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Guelaguetza - Lunes del Cerro

GuelaguetzaEvery July, the southern state of Oaxaca holds its biggest fiesta. It is called the Guelaguetza and it includes dancing, acting out legends, lots of regional dress and good food. It is one of the main tourist events in the state and its roots go all the way back to pre-Colombian times. The name Guelaguetza comes from the Zapotec and means the great courtesy. It is the custom among these indigenous peoples to help one another during big events, such as weddings, births, and the planting and harvesting of crops. In fact, many of them are too poor to hire help, and their neighbors make it possible for them to raise a good crop. The names of the people that help are taken down, so that the people benefited can repay the favor at some future date. The big fiesta was named after this custom. The date comes from the time when the Mexicas conquered the Zapotecs, almost 500 years ago, in 1501. They brought their own form of worship, and their own gods. In July, they honored Centéotl, Corn Goddess; Xilonen, the Goddess of Tender Ears of Corn; and Huitzilopochtli, God of War. They built their temple on Bellavista Hill, right outside modern day Oaxaca. Twenty years later, in 1521, the Spaniards conquered the Mexicas. They tore down the indigenous temple and built a church to Saint Carmen. But the people of the region continued to celebrate the old gods in July. So the missionaries changed the date of Saint Carmen's celebration to a Sunday in late July, and had a party for the locals on the following Monday. This became known as the Monday of the Hill celebration.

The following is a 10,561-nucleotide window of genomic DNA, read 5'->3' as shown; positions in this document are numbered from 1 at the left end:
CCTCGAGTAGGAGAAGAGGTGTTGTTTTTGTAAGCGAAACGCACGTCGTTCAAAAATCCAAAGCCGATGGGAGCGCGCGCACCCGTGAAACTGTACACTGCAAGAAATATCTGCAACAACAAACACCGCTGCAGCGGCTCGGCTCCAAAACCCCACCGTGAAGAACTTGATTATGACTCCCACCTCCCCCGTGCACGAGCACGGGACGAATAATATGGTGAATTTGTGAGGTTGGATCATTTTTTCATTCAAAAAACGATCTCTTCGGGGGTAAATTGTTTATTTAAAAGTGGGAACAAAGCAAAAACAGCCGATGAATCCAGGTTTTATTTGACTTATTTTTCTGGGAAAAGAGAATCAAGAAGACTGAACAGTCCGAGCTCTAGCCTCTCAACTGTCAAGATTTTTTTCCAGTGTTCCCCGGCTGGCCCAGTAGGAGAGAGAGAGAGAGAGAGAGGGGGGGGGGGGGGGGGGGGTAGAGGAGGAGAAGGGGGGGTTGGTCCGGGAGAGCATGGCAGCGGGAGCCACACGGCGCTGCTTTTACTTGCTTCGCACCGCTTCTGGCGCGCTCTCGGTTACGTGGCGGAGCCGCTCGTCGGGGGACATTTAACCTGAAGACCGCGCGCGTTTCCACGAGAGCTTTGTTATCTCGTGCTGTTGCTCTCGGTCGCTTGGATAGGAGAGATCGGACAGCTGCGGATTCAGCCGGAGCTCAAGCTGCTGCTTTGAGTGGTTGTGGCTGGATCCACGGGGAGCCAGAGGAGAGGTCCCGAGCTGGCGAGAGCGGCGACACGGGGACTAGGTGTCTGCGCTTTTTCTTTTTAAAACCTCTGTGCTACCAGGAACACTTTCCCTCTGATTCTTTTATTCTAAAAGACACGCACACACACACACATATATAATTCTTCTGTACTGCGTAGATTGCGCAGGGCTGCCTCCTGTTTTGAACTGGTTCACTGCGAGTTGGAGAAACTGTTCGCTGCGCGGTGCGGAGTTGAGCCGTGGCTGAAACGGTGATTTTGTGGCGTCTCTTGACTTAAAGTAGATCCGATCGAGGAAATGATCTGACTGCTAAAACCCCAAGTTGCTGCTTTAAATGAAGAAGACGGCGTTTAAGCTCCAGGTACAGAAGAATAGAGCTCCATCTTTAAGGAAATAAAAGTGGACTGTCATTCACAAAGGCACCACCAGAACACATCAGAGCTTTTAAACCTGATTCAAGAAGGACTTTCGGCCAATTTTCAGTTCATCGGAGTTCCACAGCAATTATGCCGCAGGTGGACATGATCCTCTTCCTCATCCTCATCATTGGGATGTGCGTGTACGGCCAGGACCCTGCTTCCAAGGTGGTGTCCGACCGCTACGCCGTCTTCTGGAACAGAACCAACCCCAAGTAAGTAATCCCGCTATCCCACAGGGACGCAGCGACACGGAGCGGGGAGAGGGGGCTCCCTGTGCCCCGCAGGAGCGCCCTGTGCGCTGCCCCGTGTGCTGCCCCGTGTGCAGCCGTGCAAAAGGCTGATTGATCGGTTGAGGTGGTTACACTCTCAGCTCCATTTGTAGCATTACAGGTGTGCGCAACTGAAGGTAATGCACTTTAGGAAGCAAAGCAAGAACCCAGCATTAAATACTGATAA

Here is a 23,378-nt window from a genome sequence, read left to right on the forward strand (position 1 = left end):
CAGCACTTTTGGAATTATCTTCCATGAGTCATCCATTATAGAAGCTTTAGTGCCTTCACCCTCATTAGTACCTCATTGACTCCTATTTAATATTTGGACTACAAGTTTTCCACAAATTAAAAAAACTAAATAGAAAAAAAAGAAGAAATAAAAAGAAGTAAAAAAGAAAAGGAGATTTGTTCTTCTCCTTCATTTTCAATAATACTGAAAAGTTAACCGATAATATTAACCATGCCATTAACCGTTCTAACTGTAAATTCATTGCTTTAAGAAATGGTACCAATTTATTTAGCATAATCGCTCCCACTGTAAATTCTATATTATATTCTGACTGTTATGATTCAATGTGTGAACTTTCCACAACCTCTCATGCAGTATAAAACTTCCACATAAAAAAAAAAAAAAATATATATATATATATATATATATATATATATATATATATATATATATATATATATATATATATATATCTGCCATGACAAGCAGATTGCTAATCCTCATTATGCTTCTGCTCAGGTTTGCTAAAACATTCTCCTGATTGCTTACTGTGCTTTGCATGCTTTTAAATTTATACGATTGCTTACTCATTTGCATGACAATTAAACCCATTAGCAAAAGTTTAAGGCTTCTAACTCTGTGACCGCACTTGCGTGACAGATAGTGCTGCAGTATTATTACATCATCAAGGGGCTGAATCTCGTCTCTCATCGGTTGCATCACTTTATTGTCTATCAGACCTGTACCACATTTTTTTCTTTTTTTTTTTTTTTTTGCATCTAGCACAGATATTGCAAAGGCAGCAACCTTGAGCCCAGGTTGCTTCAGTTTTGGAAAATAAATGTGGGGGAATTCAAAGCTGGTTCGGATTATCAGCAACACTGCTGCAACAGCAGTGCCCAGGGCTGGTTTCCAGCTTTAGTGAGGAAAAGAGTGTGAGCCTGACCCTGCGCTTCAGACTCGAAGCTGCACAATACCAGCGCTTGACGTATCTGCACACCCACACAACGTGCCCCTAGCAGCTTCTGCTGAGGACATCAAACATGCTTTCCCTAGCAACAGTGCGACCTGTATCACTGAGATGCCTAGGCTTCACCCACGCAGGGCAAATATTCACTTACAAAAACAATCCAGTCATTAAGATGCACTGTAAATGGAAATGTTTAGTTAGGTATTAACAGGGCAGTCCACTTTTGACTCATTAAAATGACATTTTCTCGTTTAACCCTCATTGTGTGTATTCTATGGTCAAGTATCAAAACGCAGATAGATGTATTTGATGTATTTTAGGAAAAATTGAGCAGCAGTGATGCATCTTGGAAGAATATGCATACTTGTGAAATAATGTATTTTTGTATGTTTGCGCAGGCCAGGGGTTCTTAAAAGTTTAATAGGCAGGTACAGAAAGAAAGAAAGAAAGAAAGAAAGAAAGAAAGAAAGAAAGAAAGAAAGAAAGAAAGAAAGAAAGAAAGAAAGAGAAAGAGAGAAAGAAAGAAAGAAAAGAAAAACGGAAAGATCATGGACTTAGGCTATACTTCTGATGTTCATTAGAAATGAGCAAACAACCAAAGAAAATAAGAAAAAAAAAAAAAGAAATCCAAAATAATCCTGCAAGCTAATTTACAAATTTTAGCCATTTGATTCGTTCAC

Lunes del CerroThrough the years this celebration has grown and, today, the tourism department organizes a massive event ranging over a two week period. On the first and second Saturdays after the 16th of July, there are big parades led by marmotas (which are a kind of lantern made from cane and tissue paper and held high on sticks as if they were balloons) and dancers from the seven different regions of the state of Oaxaca. On Sunday, the queen of the fiesta is chosen and the story of how it was celebrated over the ages is acted out. On Monday, there is a play about the last Zapotec princess, who gave her life to save her people. And the dancing goes on most of the day.

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